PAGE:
TEF fees link is ‘daft’ and ‘stupid’, say Coventry University leaders

University’s v-c and deputy also raise concerns about teaching excellence framework’s timescale, choice of metrics and impact overseas

September 24, 2015
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Unexpected handicap: in signalling that only a fraction of universities are excellent at teaching, could the TEF knock the UK out of the race to attract international students?

Could the government’s teaching excellence framework rate as few as 10 or 20 per cent of England’s universities as excellent and risk sending a message overseas that many of its institutions are substandard? Are there risks from linking the TEF to fee rises? Has the government thought through possible “perverse incentives” arising from including, or leaving out, certain key metrics?

Senior figures at Coventry University are among those who have been worrying about those questions.

The university might be expected to be an enthusiastic advocate of the government’s plans for a TEF paving the way to undergraduate tuition fee rises, especially as National Student Survey scores are likely to form part of the TEF mix.

Coventry was joint 13th highest in the UK on 2015 NSS scores, which would seem to give it a good chance of meeting the required TEF standard and being able to raise fees in line with inflation from 2017-18, as the government has proposed.

But the concerns of John Latham, the university’s vice-chancellor, and Ian Dunn, deputy vice-chancellor (student experience), shoot to the surface when asked if the government has the right idea in linking the framework with fee rises.

“I think it’s daft, basically,” said Mr Dunn. “I think it’s stupid,” Professor Latham added, when the pair, both Coventry graduates, spoke to Times Higher Education.

For Mr Dunn, it would make more sense if the TEF evaluated an institution’s individual courses, rather than awarding a judgement to the institution as a whole.

“At the moment it looks like it’s going to be the whole university,” he said. “And no university can possibly claim that all of its courses are excellent.”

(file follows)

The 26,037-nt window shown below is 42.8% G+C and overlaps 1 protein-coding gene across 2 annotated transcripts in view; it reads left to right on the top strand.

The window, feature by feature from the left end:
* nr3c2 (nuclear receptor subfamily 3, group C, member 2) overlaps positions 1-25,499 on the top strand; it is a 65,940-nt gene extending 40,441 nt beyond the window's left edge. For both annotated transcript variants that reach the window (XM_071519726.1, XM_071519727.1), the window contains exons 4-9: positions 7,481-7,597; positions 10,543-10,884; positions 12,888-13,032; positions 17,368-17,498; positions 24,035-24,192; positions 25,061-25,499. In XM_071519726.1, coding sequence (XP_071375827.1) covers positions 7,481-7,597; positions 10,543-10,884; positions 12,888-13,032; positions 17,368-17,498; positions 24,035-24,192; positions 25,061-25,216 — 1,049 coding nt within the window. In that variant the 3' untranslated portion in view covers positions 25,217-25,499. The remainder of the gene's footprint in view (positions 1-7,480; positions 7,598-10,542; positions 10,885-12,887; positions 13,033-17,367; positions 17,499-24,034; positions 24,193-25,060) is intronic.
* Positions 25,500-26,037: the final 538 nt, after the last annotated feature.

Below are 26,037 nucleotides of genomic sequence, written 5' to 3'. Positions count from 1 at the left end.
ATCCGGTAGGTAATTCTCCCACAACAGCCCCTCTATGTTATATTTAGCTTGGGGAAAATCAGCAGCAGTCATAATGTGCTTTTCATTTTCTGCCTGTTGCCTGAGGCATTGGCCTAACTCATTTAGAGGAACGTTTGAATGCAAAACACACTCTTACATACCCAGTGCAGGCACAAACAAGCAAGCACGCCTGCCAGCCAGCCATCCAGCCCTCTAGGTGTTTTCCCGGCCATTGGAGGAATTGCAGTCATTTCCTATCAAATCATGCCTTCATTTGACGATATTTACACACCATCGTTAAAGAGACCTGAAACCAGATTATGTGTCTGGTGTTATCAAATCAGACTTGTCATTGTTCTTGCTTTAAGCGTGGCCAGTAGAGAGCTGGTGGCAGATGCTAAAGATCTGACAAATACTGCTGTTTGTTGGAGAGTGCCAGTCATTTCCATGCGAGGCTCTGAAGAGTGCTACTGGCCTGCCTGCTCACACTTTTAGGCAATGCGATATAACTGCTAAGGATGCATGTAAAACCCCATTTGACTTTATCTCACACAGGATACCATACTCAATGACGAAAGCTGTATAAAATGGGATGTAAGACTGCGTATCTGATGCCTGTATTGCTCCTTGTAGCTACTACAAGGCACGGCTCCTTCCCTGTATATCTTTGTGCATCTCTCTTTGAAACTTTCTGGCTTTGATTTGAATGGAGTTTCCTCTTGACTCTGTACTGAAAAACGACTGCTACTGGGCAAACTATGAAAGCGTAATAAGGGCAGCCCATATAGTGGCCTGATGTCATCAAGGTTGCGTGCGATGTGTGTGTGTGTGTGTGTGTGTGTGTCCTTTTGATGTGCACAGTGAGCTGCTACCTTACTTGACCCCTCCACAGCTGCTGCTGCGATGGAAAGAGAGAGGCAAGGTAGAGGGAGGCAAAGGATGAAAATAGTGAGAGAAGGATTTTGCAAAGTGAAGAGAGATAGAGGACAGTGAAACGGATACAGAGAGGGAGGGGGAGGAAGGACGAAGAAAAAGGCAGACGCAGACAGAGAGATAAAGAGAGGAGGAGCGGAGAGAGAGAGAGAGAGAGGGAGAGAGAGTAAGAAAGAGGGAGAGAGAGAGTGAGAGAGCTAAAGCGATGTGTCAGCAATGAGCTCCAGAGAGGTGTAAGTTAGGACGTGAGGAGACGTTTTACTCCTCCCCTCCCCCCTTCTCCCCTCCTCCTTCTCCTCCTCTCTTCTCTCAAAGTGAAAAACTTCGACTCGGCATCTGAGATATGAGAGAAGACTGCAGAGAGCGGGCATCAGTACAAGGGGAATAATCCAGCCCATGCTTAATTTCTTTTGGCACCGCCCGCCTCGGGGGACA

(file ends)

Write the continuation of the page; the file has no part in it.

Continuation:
If students end up being charged higher fees on a course where, for example, NSS scores are poor, that “makes us look a bit silly”, Mr Dunn argued.

He suggested that instead of fee rises, the TEF should be linked to “some project-led innovation fund that if you have a certain level of excellent courses, you can bid into”.

Discussions about the TEF are taking place across the sector, with higher education currently working with the Higher Education Funding Council for England via development sessions on the framework. The government is to publish a Green Paper outlining more detailed plans for a TEF later in the autumn.

Teaching innovator remains wary

In many ways, Coventry looks like the kind of institution the government would like as an advocate for its TEF. The university has been a notable teaching innovator in launching Coventry University College, a lower-fee offshoot offering options including evening and weekend study for students in work or with caring commitments.

Professor Latham is not agitating for higher fees in the short term. The current £9,000 cap “in many ways will drive efficiency”, he said.

He added that Coventry has “at least another couple of years of differentiated fees [where not all courses charge the £9,000 maximum] within the system as it stands at the moment”.

Although Professor Latham believed the “concept of having something that measures teaching excellence is good”, he said the government should really “take the time to get it right”.

The present timescale – with results from the first TEF needed in time for institutions to set their fees for 2017-18 – is a cause for concern in his eyes.

“The danger is if you introduce something and it has no credibility, it has no value. It doesn’t matter if you reintroduce it later on, you can never get that back. It will always be remembered as the thing that didn’t work,” Professor Latham said.